This article contains spoilers throughout for Twin Peaks: The Return, which wrapped up its run on Showtime this past weekend
After 26 years away and 15 weeks back, on Sunday night, Twin Peaks once again reached its stunning conclusion. For fans of Twin Peaks, fans of its mad genius visionary David Lynch, and fans of prestige television in general, it certainly was quite a ride. 15 weeks is a long time—how long ago does even hearing May twenty-first feel?—and the reaction from those fans, generally, seems to be mostly the same: the great highs were great, but there were moments that dragged, moments that lagged, and moments that went forgotten. I wouldn’t know, personally, because over a five-day stretch, I super-binged the entire 18-part limited-event series, and I strongly recommend that you do the same.
A friend who experienced the show live pointed out one particular puzzle piece that many watchers found almost tortuously slow—the Dougie Jones plotline. Seeing our beloved hero, Special Agent Dale Cooper (Kyle MacLachlan), essentially serve as a semi-sentient insurance-selling blow-up doll grew frustrating as it played out over the course of a few months. By contrast,I saw the storyline build at my own pace, reaching the immensely-satisfying return of the real Agent Cooper (in Episode 16) just a few days after beginning my binge through the long-awaited series revival.
While watching this way wasn’t my intention initially—I was trying to catch up on the original series for quite a while, but kept getting caught in the dredges of the original series’ notorious second season—I’ve come to think that an immersive binge was the perfect way to watch, and the way that best fit with David Lynch’s vision. He described his series as a film broken down into 18 separate parts; if you’re captivated by the series, you’ll ingest it quickly, as I did. Everything important—or, at least, seemingly important—will be fresh in your mind from the start through to the end. But if you’re watching Dougie Jones burn his tongue on coffee and scribble notes on insurance forms for four months, you may not exactly recall the intricate details that a David Lynch work will inevitably demand.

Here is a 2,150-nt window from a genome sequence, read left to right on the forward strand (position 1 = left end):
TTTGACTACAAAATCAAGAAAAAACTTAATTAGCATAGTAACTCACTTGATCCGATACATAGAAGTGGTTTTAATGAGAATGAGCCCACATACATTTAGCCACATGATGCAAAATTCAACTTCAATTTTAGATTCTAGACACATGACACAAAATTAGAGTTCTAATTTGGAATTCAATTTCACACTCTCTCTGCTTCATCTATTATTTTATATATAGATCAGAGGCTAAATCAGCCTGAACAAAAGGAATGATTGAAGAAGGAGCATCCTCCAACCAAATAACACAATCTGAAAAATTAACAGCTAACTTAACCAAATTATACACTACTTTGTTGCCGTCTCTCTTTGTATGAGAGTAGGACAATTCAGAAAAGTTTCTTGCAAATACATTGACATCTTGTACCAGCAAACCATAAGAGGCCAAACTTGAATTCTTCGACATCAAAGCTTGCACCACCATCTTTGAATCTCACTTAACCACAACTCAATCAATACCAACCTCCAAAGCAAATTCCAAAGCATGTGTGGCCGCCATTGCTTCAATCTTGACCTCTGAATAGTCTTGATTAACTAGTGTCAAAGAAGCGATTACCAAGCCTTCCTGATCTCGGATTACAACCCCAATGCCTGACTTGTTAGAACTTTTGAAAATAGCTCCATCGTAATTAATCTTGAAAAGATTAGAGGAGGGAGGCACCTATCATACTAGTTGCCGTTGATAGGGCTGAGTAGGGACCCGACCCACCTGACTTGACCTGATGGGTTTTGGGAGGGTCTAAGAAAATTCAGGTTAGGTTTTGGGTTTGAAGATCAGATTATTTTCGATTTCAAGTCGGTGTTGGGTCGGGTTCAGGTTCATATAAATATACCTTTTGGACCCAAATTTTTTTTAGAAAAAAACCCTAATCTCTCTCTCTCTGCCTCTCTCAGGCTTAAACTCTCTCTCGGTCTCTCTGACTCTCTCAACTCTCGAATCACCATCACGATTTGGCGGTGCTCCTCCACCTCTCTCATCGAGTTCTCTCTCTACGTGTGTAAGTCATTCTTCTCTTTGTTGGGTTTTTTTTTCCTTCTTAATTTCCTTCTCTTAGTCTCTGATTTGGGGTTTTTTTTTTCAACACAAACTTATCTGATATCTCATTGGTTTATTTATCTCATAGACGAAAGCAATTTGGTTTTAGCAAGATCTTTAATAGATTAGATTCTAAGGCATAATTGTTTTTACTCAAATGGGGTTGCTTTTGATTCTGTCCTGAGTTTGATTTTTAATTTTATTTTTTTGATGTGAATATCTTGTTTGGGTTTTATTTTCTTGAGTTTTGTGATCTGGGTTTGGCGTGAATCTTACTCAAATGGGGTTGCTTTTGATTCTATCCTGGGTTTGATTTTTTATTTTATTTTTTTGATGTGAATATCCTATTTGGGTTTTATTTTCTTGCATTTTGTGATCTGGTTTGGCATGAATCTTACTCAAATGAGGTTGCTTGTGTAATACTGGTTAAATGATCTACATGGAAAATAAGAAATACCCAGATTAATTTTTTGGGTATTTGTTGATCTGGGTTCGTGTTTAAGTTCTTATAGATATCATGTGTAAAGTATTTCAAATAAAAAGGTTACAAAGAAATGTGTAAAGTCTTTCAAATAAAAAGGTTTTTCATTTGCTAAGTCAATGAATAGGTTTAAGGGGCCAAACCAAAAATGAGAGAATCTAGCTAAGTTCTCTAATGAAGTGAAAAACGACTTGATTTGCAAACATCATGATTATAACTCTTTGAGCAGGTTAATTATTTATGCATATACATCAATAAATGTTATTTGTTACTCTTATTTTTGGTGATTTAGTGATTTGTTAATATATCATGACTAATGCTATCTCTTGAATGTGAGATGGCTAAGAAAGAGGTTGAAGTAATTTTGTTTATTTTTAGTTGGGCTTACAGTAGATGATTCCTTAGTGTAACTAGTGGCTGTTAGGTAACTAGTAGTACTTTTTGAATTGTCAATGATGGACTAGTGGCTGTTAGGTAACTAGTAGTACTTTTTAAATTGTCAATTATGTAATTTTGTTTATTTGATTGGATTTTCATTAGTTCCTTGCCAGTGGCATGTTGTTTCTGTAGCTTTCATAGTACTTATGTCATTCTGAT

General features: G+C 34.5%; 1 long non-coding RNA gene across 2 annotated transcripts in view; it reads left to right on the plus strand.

Now, this doesn’t clear anything up by any means—ha—you’re still going to have to figure out on your own what exactly is happening at the end (and middle, and, beginning, I guess). What the hell is happening with Audrey? What was JUDY? WHAT YEAR IS THIS? But you’ll reach the end, and your means to solving that end in your own regard, with details and plot points fresh in your mind. It (almost) makes too much sense that way.
One other note—I am not typically one who does this type of thing. One of my downfalls, when it comes to watching TV, is that I am straight-up bad at the kind of hardcore, back-to-back-to-back binge-watching that’s become so popular in the age of Netflix and Amazon Prime originals. But with Twin Peaks: The Return, my typical weakness became a strength; the power of watching this mesmerizing and riveting piece of art unfold in front of my eyes, at my own pace, was simply captivating. This wasn’t the same as just binge-watching, say, House of Cards (a perfectly fine show, by the way). No—this was a masterpiece transpiring in real time.
Of course, there are certainly other ways to watch it, and in my binge through the series there are certainly things that I missed out on—weekly reaction and speculation of what was to come with podcasts, friends, and more—but there’s little doubt that in terms of narrative fulfillment, a dedicated power-through of the series is undoubtedly an experience that proves true to the vision of the legendary director that all watching have placed their trust in.
Photos courtesy of Showtime